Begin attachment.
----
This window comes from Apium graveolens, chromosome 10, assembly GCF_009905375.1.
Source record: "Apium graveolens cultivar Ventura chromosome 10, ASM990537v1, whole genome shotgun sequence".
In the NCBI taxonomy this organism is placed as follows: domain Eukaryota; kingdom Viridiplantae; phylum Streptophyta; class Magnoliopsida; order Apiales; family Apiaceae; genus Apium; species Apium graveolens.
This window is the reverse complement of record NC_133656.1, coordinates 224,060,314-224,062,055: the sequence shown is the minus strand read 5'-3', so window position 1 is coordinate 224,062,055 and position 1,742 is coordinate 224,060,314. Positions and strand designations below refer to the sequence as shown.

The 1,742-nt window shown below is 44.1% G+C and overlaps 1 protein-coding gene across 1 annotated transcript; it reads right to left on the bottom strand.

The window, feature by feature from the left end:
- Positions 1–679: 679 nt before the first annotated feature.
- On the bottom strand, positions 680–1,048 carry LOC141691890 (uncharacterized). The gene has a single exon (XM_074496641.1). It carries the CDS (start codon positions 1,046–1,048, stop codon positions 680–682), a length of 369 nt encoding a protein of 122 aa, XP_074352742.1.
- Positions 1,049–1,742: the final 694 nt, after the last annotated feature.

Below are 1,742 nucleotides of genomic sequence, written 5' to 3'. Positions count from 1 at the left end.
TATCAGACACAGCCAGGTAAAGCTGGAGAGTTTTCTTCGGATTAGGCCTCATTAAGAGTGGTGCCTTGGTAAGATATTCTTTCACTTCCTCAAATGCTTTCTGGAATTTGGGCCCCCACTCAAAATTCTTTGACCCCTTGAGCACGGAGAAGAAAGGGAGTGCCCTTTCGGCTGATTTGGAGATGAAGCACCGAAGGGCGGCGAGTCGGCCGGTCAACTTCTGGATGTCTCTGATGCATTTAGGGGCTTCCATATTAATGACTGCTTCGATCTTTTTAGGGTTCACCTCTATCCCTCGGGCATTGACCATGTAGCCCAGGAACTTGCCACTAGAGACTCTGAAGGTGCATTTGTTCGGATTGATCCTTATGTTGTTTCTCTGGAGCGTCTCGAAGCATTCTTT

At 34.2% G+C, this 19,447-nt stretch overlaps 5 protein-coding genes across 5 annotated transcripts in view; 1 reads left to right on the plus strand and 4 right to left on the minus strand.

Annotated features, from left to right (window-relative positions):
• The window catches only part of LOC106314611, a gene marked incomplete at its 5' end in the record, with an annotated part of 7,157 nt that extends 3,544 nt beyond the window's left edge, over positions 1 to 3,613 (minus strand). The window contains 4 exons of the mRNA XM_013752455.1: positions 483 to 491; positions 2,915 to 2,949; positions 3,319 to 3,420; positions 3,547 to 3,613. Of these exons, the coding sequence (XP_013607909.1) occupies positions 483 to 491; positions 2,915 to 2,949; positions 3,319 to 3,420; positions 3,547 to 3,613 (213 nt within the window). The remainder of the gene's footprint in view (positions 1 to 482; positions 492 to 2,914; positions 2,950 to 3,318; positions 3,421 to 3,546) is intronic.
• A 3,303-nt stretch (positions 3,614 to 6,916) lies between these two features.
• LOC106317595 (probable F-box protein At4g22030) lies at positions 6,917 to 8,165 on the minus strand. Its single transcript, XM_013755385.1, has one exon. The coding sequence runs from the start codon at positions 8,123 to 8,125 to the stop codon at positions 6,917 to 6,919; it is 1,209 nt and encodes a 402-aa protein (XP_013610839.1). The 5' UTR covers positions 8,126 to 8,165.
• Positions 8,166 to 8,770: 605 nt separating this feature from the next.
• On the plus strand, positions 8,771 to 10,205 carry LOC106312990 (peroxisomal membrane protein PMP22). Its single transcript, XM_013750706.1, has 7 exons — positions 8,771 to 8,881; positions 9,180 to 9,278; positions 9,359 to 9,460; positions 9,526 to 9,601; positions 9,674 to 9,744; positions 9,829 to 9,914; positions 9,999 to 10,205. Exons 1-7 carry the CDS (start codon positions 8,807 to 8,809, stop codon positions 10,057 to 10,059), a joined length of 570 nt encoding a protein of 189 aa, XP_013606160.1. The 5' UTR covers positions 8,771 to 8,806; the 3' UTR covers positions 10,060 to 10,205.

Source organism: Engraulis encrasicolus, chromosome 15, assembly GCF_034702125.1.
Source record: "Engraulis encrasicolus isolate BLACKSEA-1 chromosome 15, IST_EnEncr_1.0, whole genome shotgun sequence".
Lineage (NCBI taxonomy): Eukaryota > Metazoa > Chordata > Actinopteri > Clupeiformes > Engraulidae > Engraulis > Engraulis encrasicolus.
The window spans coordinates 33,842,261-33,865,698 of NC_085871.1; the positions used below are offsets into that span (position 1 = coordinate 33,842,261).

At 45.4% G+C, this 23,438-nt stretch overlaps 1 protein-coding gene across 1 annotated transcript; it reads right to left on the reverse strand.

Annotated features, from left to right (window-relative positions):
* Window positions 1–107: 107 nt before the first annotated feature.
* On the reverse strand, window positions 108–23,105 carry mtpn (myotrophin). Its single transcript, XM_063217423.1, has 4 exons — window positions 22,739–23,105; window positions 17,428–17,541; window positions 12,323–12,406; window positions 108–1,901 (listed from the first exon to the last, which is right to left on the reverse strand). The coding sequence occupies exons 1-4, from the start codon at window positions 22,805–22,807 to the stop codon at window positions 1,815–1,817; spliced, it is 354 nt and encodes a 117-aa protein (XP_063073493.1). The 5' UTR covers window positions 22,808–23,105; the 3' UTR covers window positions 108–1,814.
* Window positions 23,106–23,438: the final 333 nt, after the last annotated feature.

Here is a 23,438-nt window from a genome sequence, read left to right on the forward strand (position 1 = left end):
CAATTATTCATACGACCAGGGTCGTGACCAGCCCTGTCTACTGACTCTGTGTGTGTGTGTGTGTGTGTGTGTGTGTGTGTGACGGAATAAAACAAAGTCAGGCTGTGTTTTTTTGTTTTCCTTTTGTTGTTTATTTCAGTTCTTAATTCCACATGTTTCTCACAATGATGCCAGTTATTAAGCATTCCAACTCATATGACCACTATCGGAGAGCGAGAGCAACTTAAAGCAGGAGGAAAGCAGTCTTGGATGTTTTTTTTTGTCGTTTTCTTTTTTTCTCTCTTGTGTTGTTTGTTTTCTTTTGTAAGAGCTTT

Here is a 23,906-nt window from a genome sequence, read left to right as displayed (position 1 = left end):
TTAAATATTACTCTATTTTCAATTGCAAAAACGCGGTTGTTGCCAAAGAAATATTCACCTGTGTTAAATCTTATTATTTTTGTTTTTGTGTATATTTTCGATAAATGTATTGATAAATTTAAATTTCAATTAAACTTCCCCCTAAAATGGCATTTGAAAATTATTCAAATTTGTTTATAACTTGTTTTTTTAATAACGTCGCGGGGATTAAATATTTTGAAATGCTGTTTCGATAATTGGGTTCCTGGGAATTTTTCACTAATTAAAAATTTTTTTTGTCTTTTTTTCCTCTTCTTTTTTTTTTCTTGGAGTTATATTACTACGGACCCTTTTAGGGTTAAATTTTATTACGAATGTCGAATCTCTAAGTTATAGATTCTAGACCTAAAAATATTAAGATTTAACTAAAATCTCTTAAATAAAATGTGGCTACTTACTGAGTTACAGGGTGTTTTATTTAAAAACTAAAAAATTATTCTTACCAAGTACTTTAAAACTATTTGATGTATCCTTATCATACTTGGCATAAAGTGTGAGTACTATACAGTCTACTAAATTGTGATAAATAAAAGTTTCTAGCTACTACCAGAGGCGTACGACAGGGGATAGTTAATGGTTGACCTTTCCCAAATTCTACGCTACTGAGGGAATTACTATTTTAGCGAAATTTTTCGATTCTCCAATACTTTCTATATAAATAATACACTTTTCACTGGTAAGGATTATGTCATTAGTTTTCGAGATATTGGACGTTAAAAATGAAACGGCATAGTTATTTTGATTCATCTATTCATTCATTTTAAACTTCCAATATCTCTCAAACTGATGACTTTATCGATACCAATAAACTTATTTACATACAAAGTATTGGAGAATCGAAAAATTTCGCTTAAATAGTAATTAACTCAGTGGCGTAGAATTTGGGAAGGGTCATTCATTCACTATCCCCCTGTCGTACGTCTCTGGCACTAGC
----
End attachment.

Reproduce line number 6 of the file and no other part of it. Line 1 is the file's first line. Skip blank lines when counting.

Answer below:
The window, feature by feature from the left end: